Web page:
Black History Month spotlight: Ida. B. Wells-Barnett

Hayley Simonson, Managing Editor

Ida. B. Wells-Barnett is known as one of the most influential journalists of her time and beyond. She was a talented writer, activist, and researcher in the 19th and 20th centuries. She used her skills as a writer to publicly reveal the conditions of African-Americans in the south. 

She was born into slavery in Holly Springs, Mississippi during the Civil War. After the war ended, her parents, who were politically active in Reconstruction Era politics, taught her about the importance of education. She eventually enrolled in university at Rust College. While she was in school, Wells-Barnett was told the yellow fever epidemic had hit her hometown. The disease killed both of her parents and her little brother.

In 1884, Wells-Barnett filed a lawsuit against a train car company in Memphis because she had been thrown off a first-class train, even after showing she had a ticket. She won the case on the local level, but the ruling was overturned in federal court. After the lynching of one of her friends, Wells-Barnett became focused on white mob violence. She questioned why Black men were getting lynched and began to investigate individual cases. This led her to publish her discoveries in a pamphlet and in newspapers. In Memphis, locals were angered over her published discoveries which drove her to move to Chicago, Illinois.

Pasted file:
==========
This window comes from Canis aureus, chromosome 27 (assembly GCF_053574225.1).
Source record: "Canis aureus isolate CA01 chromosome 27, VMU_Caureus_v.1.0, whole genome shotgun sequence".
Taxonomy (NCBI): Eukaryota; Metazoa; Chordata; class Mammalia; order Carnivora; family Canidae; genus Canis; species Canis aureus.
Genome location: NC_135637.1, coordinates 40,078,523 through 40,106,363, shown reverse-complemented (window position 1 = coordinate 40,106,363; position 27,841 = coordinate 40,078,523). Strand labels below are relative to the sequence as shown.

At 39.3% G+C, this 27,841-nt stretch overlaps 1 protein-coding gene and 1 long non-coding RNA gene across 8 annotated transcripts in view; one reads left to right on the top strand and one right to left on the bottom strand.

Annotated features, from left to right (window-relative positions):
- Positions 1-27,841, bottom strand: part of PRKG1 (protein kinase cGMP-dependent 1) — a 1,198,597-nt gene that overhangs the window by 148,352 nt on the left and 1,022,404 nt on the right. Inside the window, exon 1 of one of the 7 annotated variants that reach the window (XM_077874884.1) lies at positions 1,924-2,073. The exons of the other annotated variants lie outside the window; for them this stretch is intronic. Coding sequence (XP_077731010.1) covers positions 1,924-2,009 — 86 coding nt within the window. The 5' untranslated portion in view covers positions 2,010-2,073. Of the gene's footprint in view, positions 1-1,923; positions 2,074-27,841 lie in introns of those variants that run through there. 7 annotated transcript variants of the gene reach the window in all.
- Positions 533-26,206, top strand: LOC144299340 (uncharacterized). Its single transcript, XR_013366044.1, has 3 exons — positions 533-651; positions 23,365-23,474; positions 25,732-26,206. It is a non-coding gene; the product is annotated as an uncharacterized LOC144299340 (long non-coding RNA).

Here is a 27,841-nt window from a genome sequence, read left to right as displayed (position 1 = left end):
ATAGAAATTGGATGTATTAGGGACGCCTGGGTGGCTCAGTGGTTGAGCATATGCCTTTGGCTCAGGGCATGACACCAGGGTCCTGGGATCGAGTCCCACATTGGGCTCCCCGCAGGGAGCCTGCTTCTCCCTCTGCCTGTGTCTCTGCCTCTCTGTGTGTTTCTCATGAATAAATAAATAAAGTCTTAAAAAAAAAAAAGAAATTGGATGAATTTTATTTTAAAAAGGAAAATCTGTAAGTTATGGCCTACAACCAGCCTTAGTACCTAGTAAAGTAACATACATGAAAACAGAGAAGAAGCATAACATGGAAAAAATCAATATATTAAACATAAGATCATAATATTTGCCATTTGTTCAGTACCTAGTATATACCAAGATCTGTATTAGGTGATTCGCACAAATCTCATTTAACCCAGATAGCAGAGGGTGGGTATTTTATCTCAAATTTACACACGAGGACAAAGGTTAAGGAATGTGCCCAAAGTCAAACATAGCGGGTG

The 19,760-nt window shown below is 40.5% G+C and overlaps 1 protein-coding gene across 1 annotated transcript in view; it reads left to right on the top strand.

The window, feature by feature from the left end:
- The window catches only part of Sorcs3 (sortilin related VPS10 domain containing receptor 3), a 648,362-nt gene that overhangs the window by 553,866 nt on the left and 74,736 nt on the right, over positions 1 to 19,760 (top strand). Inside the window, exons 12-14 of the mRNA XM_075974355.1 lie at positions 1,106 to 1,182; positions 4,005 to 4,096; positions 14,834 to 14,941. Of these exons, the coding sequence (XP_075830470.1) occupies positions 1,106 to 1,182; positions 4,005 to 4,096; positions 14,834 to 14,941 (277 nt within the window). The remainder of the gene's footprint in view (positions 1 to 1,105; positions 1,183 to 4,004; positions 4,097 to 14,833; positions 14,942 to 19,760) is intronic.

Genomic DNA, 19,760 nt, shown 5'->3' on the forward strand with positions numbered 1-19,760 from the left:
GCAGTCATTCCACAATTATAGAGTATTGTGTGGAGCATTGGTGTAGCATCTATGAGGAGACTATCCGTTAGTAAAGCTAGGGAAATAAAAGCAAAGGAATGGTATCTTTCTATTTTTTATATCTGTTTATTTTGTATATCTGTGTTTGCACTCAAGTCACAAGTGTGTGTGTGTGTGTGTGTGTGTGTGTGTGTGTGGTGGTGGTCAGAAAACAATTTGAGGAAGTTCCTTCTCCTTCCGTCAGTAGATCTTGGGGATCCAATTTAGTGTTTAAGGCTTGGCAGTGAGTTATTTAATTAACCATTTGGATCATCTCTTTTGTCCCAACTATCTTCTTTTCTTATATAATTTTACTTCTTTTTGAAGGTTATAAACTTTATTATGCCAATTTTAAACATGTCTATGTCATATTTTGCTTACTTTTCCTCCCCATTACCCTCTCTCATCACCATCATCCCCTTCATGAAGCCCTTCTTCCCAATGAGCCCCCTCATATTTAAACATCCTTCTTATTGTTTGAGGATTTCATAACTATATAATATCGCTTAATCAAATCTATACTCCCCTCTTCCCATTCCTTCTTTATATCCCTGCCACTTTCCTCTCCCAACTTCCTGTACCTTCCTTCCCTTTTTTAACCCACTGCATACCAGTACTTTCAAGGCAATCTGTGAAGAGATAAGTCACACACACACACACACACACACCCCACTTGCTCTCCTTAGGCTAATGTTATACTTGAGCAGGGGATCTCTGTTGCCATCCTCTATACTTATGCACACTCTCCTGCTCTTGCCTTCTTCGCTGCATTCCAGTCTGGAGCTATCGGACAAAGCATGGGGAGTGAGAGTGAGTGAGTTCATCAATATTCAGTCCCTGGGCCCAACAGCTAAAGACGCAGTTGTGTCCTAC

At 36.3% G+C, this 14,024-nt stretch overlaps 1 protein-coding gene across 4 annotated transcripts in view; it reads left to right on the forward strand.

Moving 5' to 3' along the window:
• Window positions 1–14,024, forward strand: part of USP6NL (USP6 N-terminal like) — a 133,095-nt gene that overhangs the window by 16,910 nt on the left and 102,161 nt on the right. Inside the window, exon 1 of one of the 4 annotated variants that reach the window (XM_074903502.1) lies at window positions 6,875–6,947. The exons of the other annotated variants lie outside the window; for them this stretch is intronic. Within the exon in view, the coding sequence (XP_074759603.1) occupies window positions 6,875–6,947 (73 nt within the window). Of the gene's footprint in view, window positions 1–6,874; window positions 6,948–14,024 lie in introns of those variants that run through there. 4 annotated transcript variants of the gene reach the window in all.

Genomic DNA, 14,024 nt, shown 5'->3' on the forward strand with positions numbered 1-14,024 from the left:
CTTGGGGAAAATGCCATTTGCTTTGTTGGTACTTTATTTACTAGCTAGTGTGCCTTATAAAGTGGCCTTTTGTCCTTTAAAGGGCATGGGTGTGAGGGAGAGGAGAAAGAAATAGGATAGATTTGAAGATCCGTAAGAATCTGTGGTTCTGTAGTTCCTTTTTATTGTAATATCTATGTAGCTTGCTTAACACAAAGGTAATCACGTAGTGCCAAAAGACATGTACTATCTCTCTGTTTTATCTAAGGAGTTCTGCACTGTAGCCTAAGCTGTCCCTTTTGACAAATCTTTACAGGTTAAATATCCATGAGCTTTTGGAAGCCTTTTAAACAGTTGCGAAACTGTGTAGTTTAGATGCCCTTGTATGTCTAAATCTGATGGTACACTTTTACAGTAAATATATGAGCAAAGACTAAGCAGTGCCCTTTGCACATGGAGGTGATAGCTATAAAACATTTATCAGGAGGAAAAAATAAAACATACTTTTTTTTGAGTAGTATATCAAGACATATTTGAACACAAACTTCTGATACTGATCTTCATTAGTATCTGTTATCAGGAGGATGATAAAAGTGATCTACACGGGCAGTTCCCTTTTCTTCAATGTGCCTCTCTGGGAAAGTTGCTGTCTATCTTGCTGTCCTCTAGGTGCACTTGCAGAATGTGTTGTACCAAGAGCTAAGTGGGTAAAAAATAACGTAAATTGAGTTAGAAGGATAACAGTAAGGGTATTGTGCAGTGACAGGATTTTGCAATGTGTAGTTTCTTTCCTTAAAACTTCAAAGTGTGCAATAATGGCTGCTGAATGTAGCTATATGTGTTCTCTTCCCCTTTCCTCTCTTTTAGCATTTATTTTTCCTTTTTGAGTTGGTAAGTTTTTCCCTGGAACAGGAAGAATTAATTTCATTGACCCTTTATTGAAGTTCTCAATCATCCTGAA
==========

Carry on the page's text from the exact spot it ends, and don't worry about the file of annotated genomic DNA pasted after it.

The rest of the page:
Boycotters famously accused the World’s Columbian Exposition of locking out African-Americans and negatively portraying the Black community. Well-Barnett joined African-American leaders in this boycott.  Wells-Barnett eventually married an African-American lawyer by the name Ferdinand Barnett. 

Ida B. Wells-Barnett traveled to discuss lynching to many audiences. She would confront white women involved in the suffrage movement, who ignored lynching. Even though she faced a lot of ridicule from the women’s suffrage movement, she played an active role in the movement.  She was a founder of the National Association of Colored Women’s Club, which addressed issues dealing with civil rights and women’s suffrage. She attended Niagara Falls for the founding of the National Association for the Advancement of Colored People (NAACP). Late in her career, Wells-Barnett focused on urban reform in her home city Chicago. 

“The way to right wrongs is to turn the light of truth upon them.” – Ida. B. Wells-Barnett


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